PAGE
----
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This year, The Lawyer’s annual ranking of the largest UK law firms by turnover is available as an interactive, digital benchmarking tool. For the first time this will allow you to manipulate each data set against the metrics of your choice.
There was a mixed response last week from family law practitioners at Government plans to introduce a partnership registration scheme for same sex couples as announced in the Queen’s Speech, and there were calls for wide-ranging reform of the law for the benefit of all cohabiting couples.
The Civil Partnership Bill will allow gay and lesbian couples to sign an official document at a register office in front of the registrar and two witnesses and they would then acquire a package of rights and responsibilities. The Solicitors Family Law Association (SFLA) argued that the extension of Civil Partnership was no solution for heterosexual cohabiting couples, where the myth of the common law wife prevailed. A recent British Social Attitudes Survey found that 56 per cent of people wrongly believe that cohabiting couples have the same legal rights as married couples. “They don’t and they are left at the mercy of property law, which is inadequate to deal with these family situations,” commented Jane Craig, chair of the SFLA’s Cohabitation Committee.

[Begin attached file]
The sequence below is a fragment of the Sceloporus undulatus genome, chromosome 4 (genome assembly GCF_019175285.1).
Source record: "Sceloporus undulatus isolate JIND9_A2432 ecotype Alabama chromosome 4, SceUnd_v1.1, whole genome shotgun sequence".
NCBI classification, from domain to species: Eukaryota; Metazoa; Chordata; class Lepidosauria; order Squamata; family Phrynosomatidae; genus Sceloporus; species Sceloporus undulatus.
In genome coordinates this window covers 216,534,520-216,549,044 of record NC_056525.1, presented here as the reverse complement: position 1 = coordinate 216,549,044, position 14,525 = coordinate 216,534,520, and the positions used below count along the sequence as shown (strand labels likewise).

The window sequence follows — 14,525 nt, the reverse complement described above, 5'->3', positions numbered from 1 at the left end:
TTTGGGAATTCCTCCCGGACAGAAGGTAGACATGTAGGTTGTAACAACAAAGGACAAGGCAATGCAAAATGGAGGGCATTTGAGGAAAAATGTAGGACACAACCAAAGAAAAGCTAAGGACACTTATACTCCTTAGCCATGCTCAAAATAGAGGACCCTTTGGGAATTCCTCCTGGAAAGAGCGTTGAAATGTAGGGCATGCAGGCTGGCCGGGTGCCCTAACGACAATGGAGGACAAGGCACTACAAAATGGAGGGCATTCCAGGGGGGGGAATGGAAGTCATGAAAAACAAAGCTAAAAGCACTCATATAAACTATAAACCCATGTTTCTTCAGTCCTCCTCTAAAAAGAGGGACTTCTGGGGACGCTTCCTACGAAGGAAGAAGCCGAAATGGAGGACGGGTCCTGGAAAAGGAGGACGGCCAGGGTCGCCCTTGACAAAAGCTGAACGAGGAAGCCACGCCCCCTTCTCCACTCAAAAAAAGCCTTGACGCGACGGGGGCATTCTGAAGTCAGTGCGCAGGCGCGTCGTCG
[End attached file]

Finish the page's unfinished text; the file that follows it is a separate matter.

The group is calling for a model for reform, which would offer protection to all cohabiting couples where they have been living together for two years or more or where there are children in the family. Craig said: “We are pressing for a new law, separate and distinct from matrimonial legislation, which would allow a court to take into account all the circumstances and do what is fair and reasonable on relationship breakdown. This does not require the acquisition of a special status and will ensure that we have a family legal system which treats all families fairly.”
The SFLA is not calling for the extension of a civil partnership scheme to heterosexual couples. “It would be a complete waste of time,” commented Craig. “Everything that gays and lesbians will have under the Civil Partnership Bill, heterosexuals already have because they could go through the same legal process and get married. But what is needed is protection for those people who don’t protect themselves either through ignorance and who, if they did realise, might chose to get married or register a partnership, or for those couples where one wants to get married and the other doesn’t.”